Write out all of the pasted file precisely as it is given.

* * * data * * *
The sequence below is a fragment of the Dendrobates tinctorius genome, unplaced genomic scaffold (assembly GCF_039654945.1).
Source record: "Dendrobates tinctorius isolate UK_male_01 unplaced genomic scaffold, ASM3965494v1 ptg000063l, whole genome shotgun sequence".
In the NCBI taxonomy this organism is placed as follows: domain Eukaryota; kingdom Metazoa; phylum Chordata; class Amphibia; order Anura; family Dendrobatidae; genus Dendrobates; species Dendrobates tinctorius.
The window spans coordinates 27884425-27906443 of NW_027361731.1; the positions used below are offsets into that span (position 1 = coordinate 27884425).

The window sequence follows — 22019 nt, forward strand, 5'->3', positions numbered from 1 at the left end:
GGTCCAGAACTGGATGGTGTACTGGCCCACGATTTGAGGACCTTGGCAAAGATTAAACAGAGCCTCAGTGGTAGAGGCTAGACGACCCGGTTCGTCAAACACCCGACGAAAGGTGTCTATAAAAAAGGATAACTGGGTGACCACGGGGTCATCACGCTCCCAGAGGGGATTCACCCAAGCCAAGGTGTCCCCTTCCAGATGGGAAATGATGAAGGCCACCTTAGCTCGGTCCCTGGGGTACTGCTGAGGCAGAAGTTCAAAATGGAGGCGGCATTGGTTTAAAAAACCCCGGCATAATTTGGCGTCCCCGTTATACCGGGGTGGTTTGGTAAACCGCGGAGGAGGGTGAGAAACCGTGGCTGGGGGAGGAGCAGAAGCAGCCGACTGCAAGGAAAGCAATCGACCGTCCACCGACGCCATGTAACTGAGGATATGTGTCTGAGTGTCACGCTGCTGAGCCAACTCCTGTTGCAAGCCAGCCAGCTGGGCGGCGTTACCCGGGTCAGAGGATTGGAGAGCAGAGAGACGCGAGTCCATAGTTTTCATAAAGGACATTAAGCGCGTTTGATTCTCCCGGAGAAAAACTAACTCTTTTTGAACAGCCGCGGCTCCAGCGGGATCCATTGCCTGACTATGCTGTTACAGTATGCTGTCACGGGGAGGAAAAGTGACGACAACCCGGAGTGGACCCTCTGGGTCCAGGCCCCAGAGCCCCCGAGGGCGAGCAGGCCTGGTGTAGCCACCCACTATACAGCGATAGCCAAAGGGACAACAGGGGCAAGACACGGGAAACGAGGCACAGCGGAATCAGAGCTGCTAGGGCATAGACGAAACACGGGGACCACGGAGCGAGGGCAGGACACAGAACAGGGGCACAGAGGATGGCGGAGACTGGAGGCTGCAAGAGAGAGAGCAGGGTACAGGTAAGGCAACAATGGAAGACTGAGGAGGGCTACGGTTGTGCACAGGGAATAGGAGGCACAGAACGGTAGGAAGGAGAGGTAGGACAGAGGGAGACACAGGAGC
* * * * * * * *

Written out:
The sequence below is a fragment of the Dendrobates tinctorius genome, unplaced genomic scaffold (assembly GCF_039654945.1).
Source record: "Dendrobates tinctorius isolate UK_male_01 unplaced genomic scaffold, ASM3965494v1 ptg000063l, whole genome shotgun sequence".
In the NCBI taxonomy this organism is placed as follows: domain Eukaryota; kingdom Metazoa; phylum Chordata; class Amphibia; order Anura; family Dendrobatidae; genus Dendrobates; species Dendrobates tinctorius.
The window spans coordinates 27884425-27906443 of NW_027361731.1; the positions used below are offsets into that span (position 1 = coordinate 27884425).

The window sequence follows — 22019 nt, forward strand, 5'->3', positions numbered from 1 at the left end:
GGTCCAGAACTGGATGGTGTACTGGCCCACGATTTGAGGACCTTGGCAAAGATTAAACAGAGCCTCAGTGGTAGAGGCTAGACGACCCGGTTCGTCAAACACCCGACGAAAGGTGTCTATAAAAAAGGATAACTGGGTGACCACGGGGTCATCACGCTCCCAGAGGGGATTCACCCAAGCCAAGGTGTCCCCTTCCAGATGGGAAATGATGAAGGCCACCTTAGCTCGGTCCCTGGGGTACTGCTGAGGCAGAAGTTCAAAATGGAGGCGGCATTGGTTTAAAAAACCCCGGCATAATTTGGCGTCCCCGTTATACCGGGGTGGTTTGGTAAACCGCGGAGGAGGGTGAGAAACCGTGGCTGGGGGAGGAGCAGAAGCAGCCGACTGCAAGGAAAGCAATCGACCGTCCACCGACGCCATGTAACTGAGGATATGTGTCTGAGTGTCACGCTGCTGAGCCAACTCCTGTTGCAAGCCAGCCAGCTGGGCGGCGTTACCCGGGTCAGAGGATTGGAGAGCAGAGAGACGCGAGTCCATAGTTTTCATAAAGGACATTAAGCGCGTTTGATTCTCCCGGAGAAAAACTAACTCTTTTTGAACAGCCGCGGCTCCAGCGGGATCCATTGCCTGACTATGCTGTTACAGTATGCTGTCACGGGGAGGAAAAGTGACGACAACCCGGAGTGGACCCTCTGGGTCCAGGCCCCAGAGCCCCCGAGGGCGAGCAGGCCTGGTGTAGCCACCCACTATACAGCGATAGCCAAAGGGACAACAGGGGCAAGACACGGGAAACGAGGCACAGCGGAATCAGAGCTGCTAGGGCATAGACGAAACACGGGGACCACGGAGCGAGGGCAGGACACAGAACAGGGGCACAGAGGATGGCGGAGACTGGAGGCTGCAAGAGAGAGAGCAGGGTACAGGTAAGGCAACAATGGAAGACTGAGGAGGGCTACGGTTGTGCACAGGGAATAGGAGGCACAGAACGGTAGGAAGGAGAGGTAGGACAGAGGGAGACACAGGAGC